It's been nearly two years since the Obama administration announced that under the Affordable Care Act, contraception would be covered as preventive care without a co-pay. Though this initially didn't cause much of a stir, the right eventually freaked out -- employers, the GOP argument went, shouldn't subsidize birth control they consider morally offensive.
The White House has tried to accommodate the concerns. A year ago, President Obama unveiled a compromise: religiously affiliated institutions won't be required to pay for birth control directly, but women who work for these employers will still have access to the same preventive care as everyone else. The right said that wasn't enough, so there was another compromise: separate insurance plans for contraception.
Some folks are proving hard to please, as we saw in this Columbus Dispatch report over the weekend (via Taegan Goddard).
Ohio Attorney General Mike DeWine signed a letter this week to Kathleen Sebelius, secretary of health and human services, urging that an exemption to the coverage mandate extended to certain nonprofit religious organizations be broadened to include private employers who object to contraception for religious reasons.DeWine said last night that requiring business owners to include prescriptions such as the morning-after pill, which critics say are abortive, as an employee insurance benefit could be a "direct contradiction" to the religious beliefs of some employers.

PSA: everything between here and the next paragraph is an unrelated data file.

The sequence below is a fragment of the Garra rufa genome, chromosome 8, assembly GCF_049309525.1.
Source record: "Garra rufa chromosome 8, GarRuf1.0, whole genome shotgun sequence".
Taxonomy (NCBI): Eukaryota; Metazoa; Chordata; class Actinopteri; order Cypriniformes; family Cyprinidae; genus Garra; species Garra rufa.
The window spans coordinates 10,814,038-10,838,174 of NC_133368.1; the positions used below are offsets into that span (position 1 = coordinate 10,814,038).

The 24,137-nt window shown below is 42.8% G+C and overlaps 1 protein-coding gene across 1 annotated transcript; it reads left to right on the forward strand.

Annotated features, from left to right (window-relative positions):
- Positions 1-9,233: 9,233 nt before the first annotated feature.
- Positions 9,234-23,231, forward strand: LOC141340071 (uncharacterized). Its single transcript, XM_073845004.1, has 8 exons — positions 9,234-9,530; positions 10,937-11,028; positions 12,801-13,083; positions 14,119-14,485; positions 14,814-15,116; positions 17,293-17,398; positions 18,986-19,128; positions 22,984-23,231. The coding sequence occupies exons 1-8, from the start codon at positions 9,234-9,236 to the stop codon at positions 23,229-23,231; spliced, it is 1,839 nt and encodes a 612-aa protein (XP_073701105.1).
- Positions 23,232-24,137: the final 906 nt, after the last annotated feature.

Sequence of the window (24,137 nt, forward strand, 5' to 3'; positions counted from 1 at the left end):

DeWine, a U.S. senator before his 2006 defeat, argued, "They're being forced to provide insurance coverage that violates their religious beliefs. They're being forced to provide insurance coverage for a form of abortion. To me, it's a religious-freedom issue."
Catch that use of the "a" word in there?
According to Ohio's attorney general, birth control, including the morning-after pill which prevents pregnancies, is "a form of abortion."
And as such, it makes sense, according to DeWine, to empower employers to deny the women who work for them access to contraception as part of their health care plans -- even if employers aren't being asked to pay for the birth control directly, and even if it's covered under a separate insurance plan that the employer isn't paying for.
The Republican interest in combating contraception access did not end in 2012.